France jumped out to a 12-3 start thanks to some timely 3-pointers by Nicolas Batum and Thomas Heurtel to set the tone. Brazil did not appear alert. It was strange to see both Charles Kahudi and Edwin Jackson get substituted into the contest before Evan did, something that Coach Collet had done very rarely in exhibition play. Those questionable substitutions played a role in Brazil coming back and making it a tight affair late in the first half.
Fournier didn’t check in until the 3:06 mark of the second period as he played at SG with Batum sliding over to SF. Evan only got one look, a relatively open 3-pointer from the left side that didn’t drop in. Brazil led 28-26 at the break. France shot 43% from the field and only managed 2-for-9 shooting from deep. The most notable thing about Evan’s three minutes was his solid defense. Oh, and his hair bun.
— Adam Papageorgiou (@adamosgp) August 30, 2014
The French were in their sleeved jerseys that are a hint at what the NBA will be seeing in a few years. Brazil was up by 6 when Fournier checked into the game at the 4-minute mark of the third period. Evan barely touched the ball but defended Leandro Barbosa very well. France trailed 46-41 entering the fourth period. In the final 10-minute session, Fournier remained on the court for the first minute before sitting for the rest of the contest. Boris Diaw finished with 15 points, 6 rebounds, and 5 assists while Batum was the only other Frenchman in double digits with 13 points. Brazil was led by Marcelinho Huertas who tallied 16 points and 5 assists, while Anderson Varejao notched 8 points and 9 rebounds.
France plays a difficult Serbia side on Sunday to continue Group A play. Tip-off is slated for 9:30 a.m. EST and it’ll be shown on NBA TV as well as ESPN3.com and the Watch ESPN mobile app. A second consecutive loss for France would make progressing to the Round of 16 all the more tougher.
The ‘MBO’ staff is back to follow up part 1 of our FIBA World Cup roundtable discussion to chat more about this tournament. We examine Maurice Harkless not playing for Puerto Rico, and could Team USA actually lose? Contributing again are Adam Papageorgiou, Brian Serra, Andrew Melnick, and Spenser Strode.
Maurice Harkless changed his mind and is not playing for Puerto Rico. Was that a mistake, and will Maurice regret it?
Adam Papageorgiou: I’ll tell you now that Maurice is still getting hate tweets from a lot of angry Puerto Ricans. If you saw the Team USA exhibition match against P.R. in New York City you would have realized that adding Harkless at small forward (or even as a stretch PF) would put P.R. in the discussion for a podium spot. He’s 21 years old and hopefully has not burned his bridges with the Puerto Rican Basketball Federation for future tourneys.
I know his agent said that Maurice wanted to focus solely on himself and prepare for a very important Magic season, but there’s only so much you can do on your own. You can’t beat international competition where you can learn new things from new coaches and teammates. You’re going up against the best in the world and you can make a name for yourself with solid 2-way play. This would have been the most important event Harkless has participated on a competitive level so far in his career. He’ll regret passing on this opportunity quickly if he gets off to a sluggish start to the Magic season.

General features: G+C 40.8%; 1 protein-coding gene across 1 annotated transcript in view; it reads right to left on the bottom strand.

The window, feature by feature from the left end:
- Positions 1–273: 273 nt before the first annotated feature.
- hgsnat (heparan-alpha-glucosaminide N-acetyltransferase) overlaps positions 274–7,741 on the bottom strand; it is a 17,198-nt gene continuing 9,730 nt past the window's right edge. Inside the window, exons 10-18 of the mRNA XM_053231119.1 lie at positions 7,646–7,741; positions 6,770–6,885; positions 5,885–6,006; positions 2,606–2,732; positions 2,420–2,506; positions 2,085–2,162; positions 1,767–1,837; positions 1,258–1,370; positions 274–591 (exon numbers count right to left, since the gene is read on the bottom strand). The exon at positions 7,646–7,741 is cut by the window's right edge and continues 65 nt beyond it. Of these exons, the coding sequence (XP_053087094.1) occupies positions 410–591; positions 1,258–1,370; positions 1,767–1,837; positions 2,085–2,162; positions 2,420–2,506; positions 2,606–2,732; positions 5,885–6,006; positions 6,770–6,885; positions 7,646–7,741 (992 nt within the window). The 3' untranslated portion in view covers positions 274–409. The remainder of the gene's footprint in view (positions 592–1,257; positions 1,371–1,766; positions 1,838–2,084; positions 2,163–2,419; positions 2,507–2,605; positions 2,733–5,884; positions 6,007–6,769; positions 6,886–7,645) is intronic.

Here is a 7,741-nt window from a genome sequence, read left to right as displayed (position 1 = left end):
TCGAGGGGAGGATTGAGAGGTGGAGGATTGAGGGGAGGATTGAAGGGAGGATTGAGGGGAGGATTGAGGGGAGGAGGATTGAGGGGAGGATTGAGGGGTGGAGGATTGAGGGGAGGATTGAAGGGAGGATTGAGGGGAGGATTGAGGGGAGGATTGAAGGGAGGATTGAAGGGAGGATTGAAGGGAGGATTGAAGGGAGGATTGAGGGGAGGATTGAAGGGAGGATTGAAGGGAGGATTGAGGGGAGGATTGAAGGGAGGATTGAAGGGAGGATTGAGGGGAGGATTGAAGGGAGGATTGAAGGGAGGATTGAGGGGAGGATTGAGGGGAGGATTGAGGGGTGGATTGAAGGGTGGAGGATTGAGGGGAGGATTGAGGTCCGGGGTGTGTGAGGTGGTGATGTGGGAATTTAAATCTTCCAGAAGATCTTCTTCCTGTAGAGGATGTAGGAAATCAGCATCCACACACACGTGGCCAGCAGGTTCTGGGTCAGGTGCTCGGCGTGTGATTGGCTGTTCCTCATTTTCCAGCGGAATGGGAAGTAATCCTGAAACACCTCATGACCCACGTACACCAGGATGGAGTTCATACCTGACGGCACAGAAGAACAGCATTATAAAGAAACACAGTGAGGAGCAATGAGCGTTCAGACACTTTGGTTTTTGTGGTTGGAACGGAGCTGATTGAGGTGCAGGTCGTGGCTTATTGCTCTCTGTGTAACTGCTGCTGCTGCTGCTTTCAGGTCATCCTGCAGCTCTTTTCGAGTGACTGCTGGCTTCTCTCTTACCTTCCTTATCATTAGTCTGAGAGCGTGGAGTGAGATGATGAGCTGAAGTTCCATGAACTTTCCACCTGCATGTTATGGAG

Brian Serra: If Harkless had stronger personal ties to Puerto Rico, I may feel differently/stronger about this – but I don’t. He would have spent a month training with inferior competition to play five games and go home. That’s a significant amount of the offseason for a 21-year old with no real connection to the team. Stay home, shoot 1,000 corner 3-pointers a day and get stronger.
Andrew Melnick: Honestly, Harkless really doesn’t need to play for Puerto Rico. Although it’d be nice to see him in the event, he may be better served remaining in the states and refining his NBA game, which is what Harkless has vowed to do. With the way Harkless shot from the outside during the second half of the season and his talent and length of defense, he may not be far from becoming a very solid player.
Spenser Strode: There’s a difference between training with and being around hungry, young, emerging superstars…and going to international camp with an over-the-hill Carlos Arroyo and questionable locker-room guy in J.J. Barea. Harkless will get more benefit from working with his own Magic teammates (and lifting, shooting, and watching tape of ‘hard-cutting Matt Barnes’) and working towards a more aggressive, confident approach for the upcoming season.
Below is the rest of the Part 2 World Cup discussion.
Orlando Magic guard Victor Oladipo has continuously stayed busy all offseason in preparation for the ’14-’15 campaign. We’ve already known about Victor’s return to Hoosier Land for an ‘On The Road’ tour, as well as his charity bowling and basketball game in D.C. where Victor grew up and played high school ball. Now there’s video proof of what occurred on these trips.
First we see Indiana Hoosiers Head Coach Tom Crean introduce former players Vic and Cody Zeller. It’s a very solid 14-minute clip that displays Crean’s speaking abilities and passion for his employer and his athletes. ‘Dipo and Zeller also talk a lot with Victor looking all the more comfortable in front of a microphone. It’s mentioned that Victor has gone back to the university five times just this summer. More importantly, Coach Crean and Victor confirm that the 22-year-old is the face and leader of the Magic.